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What is a Cowl Neck?

A cowl neck is an elegant, draping style of neckline that resembles a loosely gathered scarf. It adds a touch of sophistication to sweaters and dresses, offering both warmth and a flattering silhouette. This neckline can transform a simple outfit into a statement of fashion. How does it achieve this? Let's explore the allure of the cowl neck together.
G. Melanson
G. Melanson

A cowl neck is a neckline that resembles an unstructured, floppy turtleneck and drapes below the collarbone. It is most often featured on both short sleeve and long sleeve sweaters which have been knitted from such fabrics as wool, cashmere, and angora, or synthetics such as acrylic. This design also suit certain types of formal wear such as wedding dresses, provided the fabric has the right draping qualities. The cowl neck style is said to have been inspired by early Grecian fashions, which specialized in draped garments that didn’t conform to the body’s contours.

Modern cowl necks are usually featured on clothing in combination with fitted sections of the garment. Even sweaters with this type of neckline that feature heavy draping in certain areas, such as wide bell-shaped sleeves, will usually also feature fitted sections such as a tapered waist in order to retain the wearer’s silhouette. Cowl necklines are especially flattering to small-chested figures as the extra draping of the fabric can add volume to the bust area.

Woman holding a book
Woman holding a book

Cowl necks can be shaped in various ways that transform the overall look of the garment. For example, it can be straightened into a boat neckline or “boat neck” by pulling the fabric up over the collarbone and toward the shoulders. Some cowl necks can even be stretched over the back of the head to form a hood if there is sufficient fabric in the draping. Cowl necks are sometimes also sold as separates, along with other wraps such as shawls, capes, ponchos, and shrugs. The neck may also fold off to the side or feature zippers or buttons down the center of the garment or along the neck and shoulder.

In the new millennium, cowl necklines have become a popular feature on cable-knit tunics, particularly in gray wool and other natural fabrics. Tunics with this type of neckline have become an especially popular staple in maternity wear as the folds of fabric conceal bumps and allow ample room for growth in the stomach area.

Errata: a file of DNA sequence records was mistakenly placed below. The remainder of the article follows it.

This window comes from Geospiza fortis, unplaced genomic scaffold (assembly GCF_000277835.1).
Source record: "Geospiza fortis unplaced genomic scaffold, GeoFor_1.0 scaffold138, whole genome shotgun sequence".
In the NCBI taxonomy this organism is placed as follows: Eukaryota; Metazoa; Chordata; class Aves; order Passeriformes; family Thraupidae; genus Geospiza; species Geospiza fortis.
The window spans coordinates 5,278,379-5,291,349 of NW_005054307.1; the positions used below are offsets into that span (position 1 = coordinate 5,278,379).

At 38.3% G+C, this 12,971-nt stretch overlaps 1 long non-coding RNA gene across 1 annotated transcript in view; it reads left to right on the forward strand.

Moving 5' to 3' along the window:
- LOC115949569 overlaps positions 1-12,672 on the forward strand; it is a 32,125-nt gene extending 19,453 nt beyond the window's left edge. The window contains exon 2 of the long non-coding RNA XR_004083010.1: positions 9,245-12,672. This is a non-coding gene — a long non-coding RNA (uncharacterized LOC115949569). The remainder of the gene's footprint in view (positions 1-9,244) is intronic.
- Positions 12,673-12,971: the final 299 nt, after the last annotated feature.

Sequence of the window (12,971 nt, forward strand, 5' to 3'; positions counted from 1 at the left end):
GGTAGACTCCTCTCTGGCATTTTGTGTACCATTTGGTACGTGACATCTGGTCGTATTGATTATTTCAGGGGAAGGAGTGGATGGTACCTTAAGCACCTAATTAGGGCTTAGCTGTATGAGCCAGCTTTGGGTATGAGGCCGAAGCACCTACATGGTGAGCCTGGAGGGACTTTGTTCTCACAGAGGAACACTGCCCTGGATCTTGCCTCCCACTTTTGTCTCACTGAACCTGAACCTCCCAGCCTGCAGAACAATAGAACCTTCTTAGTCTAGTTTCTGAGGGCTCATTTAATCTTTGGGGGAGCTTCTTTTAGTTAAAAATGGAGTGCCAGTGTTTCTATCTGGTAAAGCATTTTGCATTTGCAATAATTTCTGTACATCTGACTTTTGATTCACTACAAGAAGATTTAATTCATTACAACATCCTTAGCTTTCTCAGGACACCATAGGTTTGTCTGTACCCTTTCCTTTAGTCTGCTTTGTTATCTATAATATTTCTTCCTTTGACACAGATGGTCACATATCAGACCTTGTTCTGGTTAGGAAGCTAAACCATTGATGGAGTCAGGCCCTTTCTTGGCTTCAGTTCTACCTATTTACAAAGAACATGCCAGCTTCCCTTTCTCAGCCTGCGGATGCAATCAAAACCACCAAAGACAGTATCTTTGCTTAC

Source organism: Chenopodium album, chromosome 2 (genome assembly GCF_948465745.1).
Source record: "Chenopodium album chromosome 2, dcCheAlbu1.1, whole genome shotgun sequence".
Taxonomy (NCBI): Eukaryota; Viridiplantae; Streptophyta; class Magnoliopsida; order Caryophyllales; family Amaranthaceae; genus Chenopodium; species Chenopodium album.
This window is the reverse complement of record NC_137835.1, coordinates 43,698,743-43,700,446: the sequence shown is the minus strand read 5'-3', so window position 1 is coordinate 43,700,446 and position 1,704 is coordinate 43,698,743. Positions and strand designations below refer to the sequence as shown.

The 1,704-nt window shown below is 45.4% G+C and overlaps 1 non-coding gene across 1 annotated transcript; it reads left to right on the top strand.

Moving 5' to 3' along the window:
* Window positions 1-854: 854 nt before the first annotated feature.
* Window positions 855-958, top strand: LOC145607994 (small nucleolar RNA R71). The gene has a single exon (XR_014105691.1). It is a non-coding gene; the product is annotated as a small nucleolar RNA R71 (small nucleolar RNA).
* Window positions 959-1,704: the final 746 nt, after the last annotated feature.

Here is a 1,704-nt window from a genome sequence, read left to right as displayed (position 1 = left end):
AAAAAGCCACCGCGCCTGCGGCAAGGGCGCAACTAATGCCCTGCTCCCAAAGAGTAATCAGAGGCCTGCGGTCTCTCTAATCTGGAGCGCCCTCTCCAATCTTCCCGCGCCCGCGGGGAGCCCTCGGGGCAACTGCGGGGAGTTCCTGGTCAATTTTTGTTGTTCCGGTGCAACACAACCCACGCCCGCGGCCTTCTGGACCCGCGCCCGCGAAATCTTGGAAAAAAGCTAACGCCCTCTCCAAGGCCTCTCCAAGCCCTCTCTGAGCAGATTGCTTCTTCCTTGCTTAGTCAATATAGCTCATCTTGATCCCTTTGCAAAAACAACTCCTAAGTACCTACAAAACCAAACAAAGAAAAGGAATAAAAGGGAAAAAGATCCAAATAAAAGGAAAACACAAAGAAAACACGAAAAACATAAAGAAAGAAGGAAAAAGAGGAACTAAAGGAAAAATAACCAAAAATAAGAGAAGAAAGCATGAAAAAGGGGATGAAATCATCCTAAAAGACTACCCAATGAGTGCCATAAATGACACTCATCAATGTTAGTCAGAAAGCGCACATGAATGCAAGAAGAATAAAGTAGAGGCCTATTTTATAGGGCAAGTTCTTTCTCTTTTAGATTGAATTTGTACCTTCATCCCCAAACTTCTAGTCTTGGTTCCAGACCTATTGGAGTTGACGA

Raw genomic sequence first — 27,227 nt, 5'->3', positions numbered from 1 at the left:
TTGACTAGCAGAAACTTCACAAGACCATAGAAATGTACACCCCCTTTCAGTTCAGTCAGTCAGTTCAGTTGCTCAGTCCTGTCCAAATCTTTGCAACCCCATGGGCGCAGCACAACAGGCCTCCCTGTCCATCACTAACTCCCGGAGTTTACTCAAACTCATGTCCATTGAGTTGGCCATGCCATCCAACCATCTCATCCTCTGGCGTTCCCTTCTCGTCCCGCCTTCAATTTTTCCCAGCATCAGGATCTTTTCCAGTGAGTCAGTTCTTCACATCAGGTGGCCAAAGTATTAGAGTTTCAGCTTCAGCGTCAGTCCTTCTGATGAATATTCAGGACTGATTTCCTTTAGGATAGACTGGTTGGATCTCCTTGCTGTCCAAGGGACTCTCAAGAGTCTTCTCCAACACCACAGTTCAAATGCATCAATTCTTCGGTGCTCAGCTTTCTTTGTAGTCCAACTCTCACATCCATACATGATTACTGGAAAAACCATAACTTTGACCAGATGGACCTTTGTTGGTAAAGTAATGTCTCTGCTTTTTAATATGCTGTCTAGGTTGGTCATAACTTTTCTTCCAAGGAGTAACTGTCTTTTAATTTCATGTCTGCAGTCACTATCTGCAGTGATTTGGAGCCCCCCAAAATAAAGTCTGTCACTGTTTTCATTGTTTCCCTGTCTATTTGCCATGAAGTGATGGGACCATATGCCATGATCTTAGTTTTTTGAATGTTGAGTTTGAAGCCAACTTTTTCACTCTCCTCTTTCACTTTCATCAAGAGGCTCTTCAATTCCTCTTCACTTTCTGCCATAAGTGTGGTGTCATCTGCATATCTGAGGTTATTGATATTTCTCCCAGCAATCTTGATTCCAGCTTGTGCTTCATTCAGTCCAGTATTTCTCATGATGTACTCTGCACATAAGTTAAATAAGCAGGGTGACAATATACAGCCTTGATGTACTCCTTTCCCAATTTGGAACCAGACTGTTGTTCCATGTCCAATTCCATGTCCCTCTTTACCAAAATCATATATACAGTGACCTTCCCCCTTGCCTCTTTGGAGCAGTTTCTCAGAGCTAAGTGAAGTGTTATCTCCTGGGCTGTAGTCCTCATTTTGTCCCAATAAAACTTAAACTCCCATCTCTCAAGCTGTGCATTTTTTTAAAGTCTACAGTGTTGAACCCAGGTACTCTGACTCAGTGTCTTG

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Discussion Comments


I have to say, the black cowl neck dress is the new little black dress style of choice, at least around where I live.

I have never been a huge fan of cowl necks to begin with, but I have to say that when worn appropriately, they can be very flattering.

Though I still think that a sweater is better cowl neck style than a dress, a little sleeveless cowl neck dress can be a lifesaver if you are often transitioning between work and socializing, since all you have to do is add or remove a cardigan or wrap to move from work to social.

I would recommend against going with straight silk cowl necks unless you are very, very slim though -- I see a lot of my co workers wearing silk cowl neck blouses or dresses, and since silk has so little give, it just ends up looking too tight or just weird.

Anyway, that's my two cents worth on cowl necks...what do you all think about them?


I think that cowl neck shirts and sweaters just look so nice -- something about the way the cloth drapes can make even a very simply designed article of clothing look elegant.

It really is amazing what those extra three inches or so of cloth can do -- just having a little drapery effect is so flattering.

And the good thing about cowl necks is that they're pretty much universally flattering, whether you have a big bust or a small bust. If you have a larger bust, the right kind of cowl neck can be flattering, yet not attention drawing for a good minimizing effect.

However, if you have a smaller bust, a more complex, drapey-er cowl neck can liven up the chest area and make your bust look larger.

So see, something for everyone!


Cowl necks tops are great, but you do have to make sure that you get the right degree of floppiness, if you want it to look right.

It's a fine line between a cowl neck that is way too loose and goes down to your stomach and one that is way too tight and might as well just be a t-shirt.

The best type of cowl neck garments are those that open just to the top of your decollete. Some people tend to see cowl necks as a way to put all the goods on display, if you know what I mean, but that's really just not the most flattering look -- it just looks like your shirt is too big.

So, go for one that is loose, yet not too loose. In clothing, as well as in advertising, anticipation is key.

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      Woman holding a book